Electric scooters (e-scooters) ; assessing the threat to public health and safety.

Comer, A.R. Apathy, N. Waite, C. Bestmann, Z. Bradshaw, J. Burchfield, E. Harmon, B. Legg, R. Meyer, S. O'Brien, P. Sabec, M. Sayeed, J. Weaver, A. D'Cruz, L. Bartlett, S. Marchand, M. Zepeda, I. Endri, K. Finnell, J.T. Grannis, S. Silverman, R.D. & Embi, P.J.

Objective of this study was to determine self-reported incidences of health and safety hazards among persons who ride rentable electric scooters (e-scooters), knowledge of e-scooter laws, and attitudes and perceptions of the health and safety of e-scooter usage. A cross-sectional survey of n= 561 e-scooter riders and non-riders was conducted during June of 2019. Results of the study show that almost half of respondents (44%) report that e-scooters pose a threat to the health and safety of riders. Riders and non-riders disagree regarding the hazards that e-scooters pose to pedestrians. Among riders, 15% report crashing or falling off an e-scooter. Only 2.5% of e-scooter riders self-report that they always wear a helmet while riding. E-scooter riders report substantial rates of harmful behavior and injuries. Knowledge of e-scooter laws is limited, and e-scooters introduce threats to the health and safety of riders, pedestrians on sidewalks, and automobile drivers. Enhanced public health interventions are needed to educate about potential health risks and laws associated with e-scooter use and to ensure health in all policies. Additionally, greater consideration should be given to public health, safety, and injury prevention when passing relevant state and local e-scooter laws. (Author/publisher)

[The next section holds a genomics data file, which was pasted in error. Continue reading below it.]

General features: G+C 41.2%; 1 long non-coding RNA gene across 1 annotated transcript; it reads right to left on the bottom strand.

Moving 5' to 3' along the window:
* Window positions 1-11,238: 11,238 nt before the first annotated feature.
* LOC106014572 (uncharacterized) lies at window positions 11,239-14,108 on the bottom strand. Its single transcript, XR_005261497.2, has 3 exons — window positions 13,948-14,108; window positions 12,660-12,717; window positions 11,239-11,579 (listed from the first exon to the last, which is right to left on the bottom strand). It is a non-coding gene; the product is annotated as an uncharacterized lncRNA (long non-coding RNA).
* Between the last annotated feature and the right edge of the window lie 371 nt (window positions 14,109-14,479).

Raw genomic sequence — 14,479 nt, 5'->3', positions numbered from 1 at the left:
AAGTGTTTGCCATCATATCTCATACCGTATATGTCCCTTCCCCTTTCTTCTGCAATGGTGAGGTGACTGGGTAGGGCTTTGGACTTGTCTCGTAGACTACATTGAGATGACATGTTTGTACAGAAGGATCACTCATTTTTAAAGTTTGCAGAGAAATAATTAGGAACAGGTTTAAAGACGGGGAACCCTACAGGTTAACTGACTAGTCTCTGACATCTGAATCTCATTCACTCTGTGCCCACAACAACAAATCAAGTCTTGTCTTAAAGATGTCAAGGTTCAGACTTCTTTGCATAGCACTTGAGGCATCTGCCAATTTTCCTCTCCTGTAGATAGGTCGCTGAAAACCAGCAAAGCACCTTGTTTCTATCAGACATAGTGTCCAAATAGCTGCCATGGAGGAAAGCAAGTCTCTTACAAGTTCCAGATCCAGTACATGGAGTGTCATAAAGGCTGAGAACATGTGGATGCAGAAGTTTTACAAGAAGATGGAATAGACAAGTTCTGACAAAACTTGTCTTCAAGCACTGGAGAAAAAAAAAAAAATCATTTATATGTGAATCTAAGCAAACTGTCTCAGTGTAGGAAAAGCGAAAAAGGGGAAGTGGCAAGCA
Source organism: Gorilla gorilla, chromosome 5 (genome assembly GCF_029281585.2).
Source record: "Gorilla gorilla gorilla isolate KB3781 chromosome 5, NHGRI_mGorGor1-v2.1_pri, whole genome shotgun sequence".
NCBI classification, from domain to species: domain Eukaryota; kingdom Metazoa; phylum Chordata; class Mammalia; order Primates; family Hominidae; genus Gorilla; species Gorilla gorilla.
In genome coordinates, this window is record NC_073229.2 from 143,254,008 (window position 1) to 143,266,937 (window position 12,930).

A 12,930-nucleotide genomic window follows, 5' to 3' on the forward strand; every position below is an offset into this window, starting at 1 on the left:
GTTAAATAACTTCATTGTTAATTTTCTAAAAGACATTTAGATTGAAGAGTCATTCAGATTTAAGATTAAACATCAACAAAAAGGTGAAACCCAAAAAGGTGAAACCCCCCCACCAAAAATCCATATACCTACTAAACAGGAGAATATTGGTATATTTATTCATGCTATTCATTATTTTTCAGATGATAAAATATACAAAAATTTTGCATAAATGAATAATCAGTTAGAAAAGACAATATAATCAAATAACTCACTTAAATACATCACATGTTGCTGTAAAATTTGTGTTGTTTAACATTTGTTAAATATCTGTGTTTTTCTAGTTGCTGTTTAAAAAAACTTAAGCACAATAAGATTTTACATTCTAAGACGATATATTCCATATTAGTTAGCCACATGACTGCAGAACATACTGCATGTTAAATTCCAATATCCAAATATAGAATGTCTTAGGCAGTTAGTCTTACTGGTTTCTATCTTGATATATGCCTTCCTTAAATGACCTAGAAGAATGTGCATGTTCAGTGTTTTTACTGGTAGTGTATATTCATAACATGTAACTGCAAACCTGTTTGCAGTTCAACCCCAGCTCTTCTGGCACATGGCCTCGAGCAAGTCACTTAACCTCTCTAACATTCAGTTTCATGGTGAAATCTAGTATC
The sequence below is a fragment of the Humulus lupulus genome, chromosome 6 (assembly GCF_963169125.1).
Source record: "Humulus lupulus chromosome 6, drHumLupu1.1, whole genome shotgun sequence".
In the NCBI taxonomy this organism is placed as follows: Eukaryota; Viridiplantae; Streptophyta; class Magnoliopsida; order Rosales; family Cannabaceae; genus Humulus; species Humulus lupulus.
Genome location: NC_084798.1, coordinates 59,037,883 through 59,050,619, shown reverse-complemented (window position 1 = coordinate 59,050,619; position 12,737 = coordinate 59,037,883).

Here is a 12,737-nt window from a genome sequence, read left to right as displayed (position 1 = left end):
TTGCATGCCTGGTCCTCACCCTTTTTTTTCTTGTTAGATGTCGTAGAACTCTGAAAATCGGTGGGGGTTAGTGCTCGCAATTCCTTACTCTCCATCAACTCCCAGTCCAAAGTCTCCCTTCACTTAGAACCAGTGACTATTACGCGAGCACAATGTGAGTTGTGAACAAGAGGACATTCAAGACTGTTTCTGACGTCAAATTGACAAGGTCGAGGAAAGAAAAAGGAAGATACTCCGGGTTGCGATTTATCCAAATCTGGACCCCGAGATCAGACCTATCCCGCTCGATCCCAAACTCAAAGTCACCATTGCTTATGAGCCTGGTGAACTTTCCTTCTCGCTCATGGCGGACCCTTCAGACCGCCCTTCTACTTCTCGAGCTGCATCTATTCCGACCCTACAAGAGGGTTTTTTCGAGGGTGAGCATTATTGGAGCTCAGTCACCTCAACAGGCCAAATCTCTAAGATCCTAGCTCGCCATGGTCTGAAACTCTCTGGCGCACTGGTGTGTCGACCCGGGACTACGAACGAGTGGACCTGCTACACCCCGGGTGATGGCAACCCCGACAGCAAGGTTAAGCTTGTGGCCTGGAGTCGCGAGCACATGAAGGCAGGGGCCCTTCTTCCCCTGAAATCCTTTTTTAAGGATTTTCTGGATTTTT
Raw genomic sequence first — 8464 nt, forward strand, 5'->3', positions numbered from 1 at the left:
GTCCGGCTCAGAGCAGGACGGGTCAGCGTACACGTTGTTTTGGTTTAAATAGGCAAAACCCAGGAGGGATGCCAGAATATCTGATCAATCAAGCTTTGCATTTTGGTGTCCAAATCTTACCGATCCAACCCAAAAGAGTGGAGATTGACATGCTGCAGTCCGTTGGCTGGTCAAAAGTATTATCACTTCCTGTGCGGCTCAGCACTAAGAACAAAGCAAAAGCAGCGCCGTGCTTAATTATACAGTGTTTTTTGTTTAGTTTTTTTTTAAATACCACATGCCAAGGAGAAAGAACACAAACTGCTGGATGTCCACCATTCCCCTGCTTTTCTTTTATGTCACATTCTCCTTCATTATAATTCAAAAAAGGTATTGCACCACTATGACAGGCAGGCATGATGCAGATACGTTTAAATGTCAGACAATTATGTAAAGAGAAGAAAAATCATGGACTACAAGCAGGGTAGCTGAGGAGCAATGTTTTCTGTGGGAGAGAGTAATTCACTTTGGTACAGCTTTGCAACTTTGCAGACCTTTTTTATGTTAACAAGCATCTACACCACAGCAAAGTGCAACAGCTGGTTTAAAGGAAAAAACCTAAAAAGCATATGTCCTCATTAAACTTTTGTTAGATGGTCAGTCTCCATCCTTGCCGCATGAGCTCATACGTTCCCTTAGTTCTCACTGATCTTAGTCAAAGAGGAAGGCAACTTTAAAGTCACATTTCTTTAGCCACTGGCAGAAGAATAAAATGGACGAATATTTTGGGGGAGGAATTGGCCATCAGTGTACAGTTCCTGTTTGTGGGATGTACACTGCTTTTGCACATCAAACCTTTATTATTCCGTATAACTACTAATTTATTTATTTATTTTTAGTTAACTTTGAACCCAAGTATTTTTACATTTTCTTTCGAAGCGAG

Library number
20210608 ST [electronic version only]

Chronicles of Health Impact Assessment, Vol. 5 (2020), No. 1 (October), p. 34-44, ref.

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